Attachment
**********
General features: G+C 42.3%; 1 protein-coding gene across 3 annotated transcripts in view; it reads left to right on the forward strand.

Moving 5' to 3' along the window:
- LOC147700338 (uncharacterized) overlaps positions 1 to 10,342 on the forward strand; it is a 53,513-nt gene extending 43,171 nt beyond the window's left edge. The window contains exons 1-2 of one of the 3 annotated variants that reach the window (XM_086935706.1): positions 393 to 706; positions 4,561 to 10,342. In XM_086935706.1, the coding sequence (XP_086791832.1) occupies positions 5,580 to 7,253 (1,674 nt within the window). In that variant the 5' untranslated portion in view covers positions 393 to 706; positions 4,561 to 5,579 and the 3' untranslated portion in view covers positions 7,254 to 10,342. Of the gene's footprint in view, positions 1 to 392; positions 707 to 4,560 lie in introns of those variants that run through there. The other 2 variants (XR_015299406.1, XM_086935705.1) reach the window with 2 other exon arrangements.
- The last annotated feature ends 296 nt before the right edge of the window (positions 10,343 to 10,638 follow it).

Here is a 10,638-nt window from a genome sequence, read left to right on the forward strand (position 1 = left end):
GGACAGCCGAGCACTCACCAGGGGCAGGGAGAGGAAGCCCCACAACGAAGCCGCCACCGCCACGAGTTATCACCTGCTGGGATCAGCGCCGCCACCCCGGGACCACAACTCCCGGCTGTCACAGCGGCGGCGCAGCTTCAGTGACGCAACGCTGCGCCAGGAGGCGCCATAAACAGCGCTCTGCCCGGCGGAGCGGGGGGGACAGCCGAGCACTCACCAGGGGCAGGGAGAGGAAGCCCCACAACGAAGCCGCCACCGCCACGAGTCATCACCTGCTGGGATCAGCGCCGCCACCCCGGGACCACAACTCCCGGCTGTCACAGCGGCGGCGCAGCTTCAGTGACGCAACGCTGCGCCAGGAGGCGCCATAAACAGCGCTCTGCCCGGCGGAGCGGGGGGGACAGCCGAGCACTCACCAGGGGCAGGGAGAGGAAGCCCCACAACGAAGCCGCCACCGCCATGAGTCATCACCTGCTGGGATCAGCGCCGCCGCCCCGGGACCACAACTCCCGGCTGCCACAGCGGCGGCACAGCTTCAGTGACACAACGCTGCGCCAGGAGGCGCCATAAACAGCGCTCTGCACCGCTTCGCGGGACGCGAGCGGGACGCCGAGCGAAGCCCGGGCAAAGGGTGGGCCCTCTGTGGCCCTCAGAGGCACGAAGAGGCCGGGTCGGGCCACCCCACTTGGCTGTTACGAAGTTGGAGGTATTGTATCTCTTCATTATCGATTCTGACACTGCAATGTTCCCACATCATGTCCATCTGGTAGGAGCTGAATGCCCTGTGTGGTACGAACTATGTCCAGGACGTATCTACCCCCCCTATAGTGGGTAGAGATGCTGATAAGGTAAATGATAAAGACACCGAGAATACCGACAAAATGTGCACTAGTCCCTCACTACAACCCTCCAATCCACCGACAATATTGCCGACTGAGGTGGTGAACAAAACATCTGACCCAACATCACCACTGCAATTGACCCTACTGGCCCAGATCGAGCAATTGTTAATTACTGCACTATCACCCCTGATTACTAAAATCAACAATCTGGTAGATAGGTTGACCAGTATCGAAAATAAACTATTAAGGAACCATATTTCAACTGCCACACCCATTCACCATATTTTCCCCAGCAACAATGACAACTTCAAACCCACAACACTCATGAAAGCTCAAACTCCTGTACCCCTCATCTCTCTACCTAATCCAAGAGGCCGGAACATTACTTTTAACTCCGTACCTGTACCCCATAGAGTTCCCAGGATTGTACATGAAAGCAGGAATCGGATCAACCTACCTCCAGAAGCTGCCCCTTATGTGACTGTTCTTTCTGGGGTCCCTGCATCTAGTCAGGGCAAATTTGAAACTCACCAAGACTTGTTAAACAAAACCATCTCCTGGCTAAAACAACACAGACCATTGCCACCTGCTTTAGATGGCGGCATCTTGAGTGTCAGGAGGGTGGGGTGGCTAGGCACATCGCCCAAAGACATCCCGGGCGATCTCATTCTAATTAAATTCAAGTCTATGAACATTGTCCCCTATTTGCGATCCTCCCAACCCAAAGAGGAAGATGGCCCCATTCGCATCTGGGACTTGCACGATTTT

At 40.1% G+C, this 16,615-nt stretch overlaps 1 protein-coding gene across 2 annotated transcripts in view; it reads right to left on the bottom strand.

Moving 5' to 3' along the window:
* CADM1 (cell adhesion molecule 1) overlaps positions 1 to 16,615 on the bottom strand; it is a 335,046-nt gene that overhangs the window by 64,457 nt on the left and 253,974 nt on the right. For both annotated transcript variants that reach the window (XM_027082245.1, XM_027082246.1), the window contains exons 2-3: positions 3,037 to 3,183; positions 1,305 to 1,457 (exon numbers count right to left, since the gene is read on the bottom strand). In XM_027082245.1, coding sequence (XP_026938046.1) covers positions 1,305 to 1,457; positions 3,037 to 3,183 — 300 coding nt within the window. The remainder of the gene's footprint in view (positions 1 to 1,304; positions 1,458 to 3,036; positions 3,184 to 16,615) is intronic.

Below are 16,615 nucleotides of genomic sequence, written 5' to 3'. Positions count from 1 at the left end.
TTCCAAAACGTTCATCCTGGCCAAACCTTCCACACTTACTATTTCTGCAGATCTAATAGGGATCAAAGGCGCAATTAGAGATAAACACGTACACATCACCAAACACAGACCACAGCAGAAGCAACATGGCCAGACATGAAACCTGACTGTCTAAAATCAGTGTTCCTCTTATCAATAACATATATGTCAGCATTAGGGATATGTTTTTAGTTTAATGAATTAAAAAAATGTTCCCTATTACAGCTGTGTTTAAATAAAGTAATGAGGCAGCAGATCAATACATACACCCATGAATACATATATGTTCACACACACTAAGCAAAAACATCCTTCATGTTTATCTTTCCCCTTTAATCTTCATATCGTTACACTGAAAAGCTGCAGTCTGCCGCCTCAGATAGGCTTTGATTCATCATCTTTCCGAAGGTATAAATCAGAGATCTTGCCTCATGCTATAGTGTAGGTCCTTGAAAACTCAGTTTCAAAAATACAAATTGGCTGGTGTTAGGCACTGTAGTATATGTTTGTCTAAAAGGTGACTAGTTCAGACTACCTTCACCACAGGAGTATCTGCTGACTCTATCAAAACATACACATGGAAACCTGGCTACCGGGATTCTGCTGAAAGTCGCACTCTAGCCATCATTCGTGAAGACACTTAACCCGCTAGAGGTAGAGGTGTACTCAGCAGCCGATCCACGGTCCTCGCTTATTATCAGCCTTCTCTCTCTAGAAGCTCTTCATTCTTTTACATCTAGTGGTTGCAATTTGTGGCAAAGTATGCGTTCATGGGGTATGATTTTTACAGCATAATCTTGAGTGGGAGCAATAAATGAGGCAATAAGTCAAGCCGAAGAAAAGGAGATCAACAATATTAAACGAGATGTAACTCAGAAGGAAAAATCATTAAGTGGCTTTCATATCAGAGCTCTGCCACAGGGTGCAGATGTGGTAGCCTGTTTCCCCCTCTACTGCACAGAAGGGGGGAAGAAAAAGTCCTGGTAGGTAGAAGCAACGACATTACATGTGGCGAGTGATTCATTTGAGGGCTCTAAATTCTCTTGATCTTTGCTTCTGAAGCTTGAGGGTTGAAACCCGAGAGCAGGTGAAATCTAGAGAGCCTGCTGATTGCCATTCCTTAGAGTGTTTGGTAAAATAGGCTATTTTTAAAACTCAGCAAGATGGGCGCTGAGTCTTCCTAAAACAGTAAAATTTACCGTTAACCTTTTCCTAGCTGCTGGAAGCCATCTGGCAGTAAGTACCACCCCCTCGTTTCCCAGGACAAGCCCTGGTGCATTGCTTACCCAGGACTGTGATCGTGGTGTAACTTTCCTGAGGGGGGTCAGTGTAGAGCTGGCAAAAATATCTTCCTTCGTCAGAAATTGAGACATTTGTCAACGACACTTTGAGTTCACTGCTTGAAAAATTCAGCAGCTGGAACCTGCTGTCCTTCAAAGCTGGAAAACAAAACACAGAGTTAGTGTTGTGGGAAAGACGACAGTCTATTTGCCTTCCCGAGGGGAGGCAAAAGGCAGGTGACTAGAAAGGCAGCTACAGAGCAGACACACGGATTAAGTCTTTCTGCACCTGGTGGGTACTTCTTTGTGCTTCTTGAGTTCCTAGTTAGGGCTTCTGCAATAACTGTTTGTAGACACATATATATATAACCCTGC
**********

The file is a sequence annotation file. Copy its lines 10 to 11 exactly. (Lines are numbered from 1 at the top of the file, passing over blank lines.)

Below are 16,615 nucleotides of genomic sequence, written 5' to 3'. Positions count from 1 at the left end.
TTCCAAAACGTTCATCCTGGCCAAACCTTCCACACTTACTATTTCTGCAGATCTAATAGGGATCAAAGGCGCAATTAGAGATAAACACGTACACATCACCAAACACAGACCACAGCAGAAGCAACATGGCCAGACATGAAACCTGACTGTCTAAAATCAGTGTTCCTCTTATCAATAACATATATGTCAGCATTAGGGATATGTTTTTAGTTTAATGAATTAAAAAAATGTTCCCTATTACAGCTGTGTTTAAATAAAGTAATGAGGCAGCAGATCAATACATACACCCATGAATACATATATGTTCACACACACTAAGCAAAAACATCCTTCATGTTTATCTTTCCCCTTTAATCTTCATATCGTTACACTGAAAAGCTGCAGTCTGCCGCCTCAGATAGGCTTTGATTCATCATCTTTCCGAAGGTATAAATCAGAGATCTTGCCTCATGCTATAGTGTAGGTCCTTGAAAACTCAGTTTCAAAAATACAAATTGGCTGGTGTTAGGCACTGTAGTATATGTTTGTCTAAAAGGTGACTAGTTCAGACTACCTTCACCACAGGAGTATCTGCTGACTCTATCAAAACATACACATGGAAACCTGGCTACCGGGATTCTGCTGAAAGTCGCACTCTAGCCATCATTCGTGAAGACACTTAACCCGCTAGAGGTAGAGGTGTACTCAGCAGCCGATCCACGGTCCTCGCTTATTATCAGCCTTCTCTCTCTAGAAGCTCTTCATTCTTTTACATCTAGTGGTTGCAATTTGTGGCAAAGTATGCGTTCATGGGGTATGATTTTTACAGCATAATCTTGAGTGGGAGCAATAAATGAGGCAATAAGTCAAGCCGAAGAAAAGGAGATCAACAATATTAAACGAGATGTAACTCAGAAGGAAAAATCATTAAGTGGCTTTCATATCAGAGCTCTGCCACAGGGTGCAGATGTGGTAGCCTGTTTCCCCCTCTACTGCACAGAAGGGGGGAAGAAAAAGTCCTGGTAGGTAGAAGCAACGACATTACATGTGGCGAGTGATTCATTTGAGGGCTCTAAATTCTCTTGATCTTTGCTTCTGAAGCTTGAGGGTTGAAACCCGAGAGCAGGTGAAATCTAGAGAGCCTGCTGATTGCCATTCCTTAGAGTGTTTGGTAAAATAGGCTATTTTTAAAACTCAGCAAGATGGGCGCTGAGTCTTCCTAAAACAGTAAAATTTACCGTTAACCTTTTCCTAGCTGCTGGAAGCCATCTGGCAGTAAGTACCACCCCCTCGTTTCCCAGGACAAGCCCTGGTGCATTGCTTACCCAGGACTGTGATCGTGGTGTAACTTTCCTGAGGGGGGTCAGTGTAGAGCTGGCAAAAATATCTTCCTTCGTCAGAAATTGAGACATTTGTCAACGACACTTTGAGTTCACTGCTTGAAAAATTCAGCAGCTGGAACCTGCTGTCCTTCAAAGCTGGAAAACAAAACACAGAGTTAGTGTTGTGGGAAAGACGACAGTCTATTTGCCTTCCCGAGGGGAGGCAAAAGGCAGGTGACTAGAAAGGCAGCTACAGAGCAGACACACGGATTAAGTCTTTCTGCACCTGGTGGGTACTTCTTTGTGCTTCTTGAGTTCCTAGTTAGGGCTTCTGCAATAACTGTTTGTAGACACATATATATATAACCCTGC